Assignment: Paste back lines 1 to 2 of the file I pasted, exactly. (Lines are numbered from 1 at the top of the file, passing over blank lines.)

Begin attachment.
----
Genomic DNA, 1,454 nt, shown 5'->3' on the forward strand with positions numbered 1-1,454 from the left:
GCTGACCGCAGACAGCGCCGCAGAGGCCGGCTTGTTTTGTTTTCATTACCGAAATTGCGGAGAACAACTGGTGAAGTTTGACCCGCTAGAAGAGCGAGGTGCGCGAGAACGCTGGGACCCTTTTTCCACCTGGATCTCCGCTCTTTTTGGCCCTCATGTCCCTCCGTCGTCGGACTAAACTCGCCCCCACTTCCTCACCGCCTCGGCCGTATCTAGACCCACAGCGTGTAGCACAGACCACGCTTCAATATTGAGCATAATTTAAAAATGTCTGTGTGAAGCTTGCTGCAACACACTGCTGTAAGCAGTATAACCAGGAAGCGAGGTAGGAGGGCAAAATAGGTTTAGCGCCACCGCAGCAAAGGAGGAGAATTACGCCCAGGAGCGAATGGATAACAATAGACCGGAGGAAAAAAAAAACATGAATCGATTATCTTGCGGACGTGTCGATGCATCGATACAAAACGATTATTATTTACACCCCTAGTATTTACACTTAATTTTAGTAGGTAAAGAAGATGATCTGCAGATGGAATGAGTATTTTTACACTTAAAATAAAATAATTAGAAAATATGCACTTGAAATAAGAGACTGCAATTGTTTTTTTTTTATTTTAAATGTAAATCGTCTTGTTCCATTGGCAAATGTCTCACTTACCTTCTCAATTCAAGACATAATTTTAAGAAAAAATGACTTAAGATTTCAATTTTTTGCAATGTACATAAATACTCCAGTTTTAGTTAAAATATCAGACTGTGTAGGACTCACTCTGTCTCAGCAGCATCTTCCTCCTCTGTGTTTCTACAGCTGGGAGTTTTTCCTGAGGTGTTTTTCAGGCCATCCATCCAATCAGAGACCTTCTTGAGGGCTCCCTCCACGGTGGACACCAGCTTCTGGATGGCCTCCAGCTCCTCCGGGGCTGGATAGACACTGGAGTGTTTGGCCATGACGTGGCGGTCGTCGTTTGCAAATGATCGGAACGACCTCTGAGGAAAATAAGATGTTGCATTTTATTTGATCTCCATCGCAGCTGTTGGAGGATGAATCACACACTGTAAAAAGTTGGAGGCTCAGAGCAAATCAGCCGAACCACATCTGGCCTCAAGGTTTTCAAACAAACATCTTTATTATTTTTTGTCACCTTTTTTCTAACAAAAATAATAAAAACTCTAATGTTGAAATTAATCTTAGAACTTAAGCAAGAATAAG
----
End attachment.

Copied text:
Genomic DNA, 1,454 nt, shown 5'->3' on the forward strand with positions numbered 1-1,454 from the left:
GCTGACCGCAGACAGCGCCGCAGAGGCCGGCTTGTTTTGTTTTCATTACCGAAATTGCGGAGAACAACTGGTGAAGTTTGACCCGCTAGAAGAGCGAGGTGCGCGAGAACGCTGGGACCCTTTTTCCACCTGGATCTCCGCTCTTTTTGGCCCTCATGTCCCTCCGTCGTCGGACTAAACTCGCCCCCACTTCCTCACCGCCTCGGCCGTATCTAGACCCACAGCGTGTAGCACAGACCACGCTTCAATATTGAGCATAATTTAAAAATGTCTGTGTGAAGCTTGCTGCAACACACTGCTGTAAGCAGTATAACCAGGAAGCGAGGTAGGAGGGCAAAATAGGTTTAGCGCCACCGCAGCAAAGGAGGAGAATTACGCCCAGGAGCGAATGGATAACAATAGACCGGAGGAAAAAAAAAACATGAATCGATTATCTTGCGGACGTGTCGATGCATCGATACAAAACGATTATTATTTACACCCCTAGTATTTACACTTAATTTTAGTAGGTAAAGAAGATGATCTGCAGATGGAATGAGTATTTTTACACTTAAAATAAAATAATTAGAAAATATGCACTTGAAATAAGAGACTGCAATTGTTTTTTTTTTATTTTAAATGTAAATCGTCTTGTTCCATTGGCAAATGTCTCACTTACCTTCTCAATTCAAGACATAATTTTAAGAAAAAATGACTTAAGATTTCAATTTTTTGCAATGTACATAAATACTCCAGTTTTAGTTAAAATATCAGACTGTGTAGGACTCACTCTGTCTCAGCAGCATCTTCCTCCTCTGTGTTTCTACAGCTGGGAGTTTTTCCTGAGGTGTTTTTCAGGCCATCCATCCAATCAGAGACCTTCTTGAGGGCTCCCTCCACGGTGGACACCAGCTTCTGGATGGCCTCCAGCTCCTCCGGGGCTGGATAGACACTGGAGTGTTTGGCCATGACGTGGCGGTCGTCGTTTGCAAATGATCGGAACGACCTCTGAGGAAAATAAGATGTTGCATTTTATTTGATCTCCATCGCAGCTGTTGGAGGATGAATCACACACTGTAAAAAGTTGGAGGCTCAGAGCAAATCAGCCGAACCACATCTGGCCTCAAGGTTTTCAAACAAACATCTTTATTATTTTTTGTCACCTTTTTTCTAACAAAAATAATAAAAACTCTAATGTTGAAATTAATCTTAGAACTTAAGCAAGAATAAG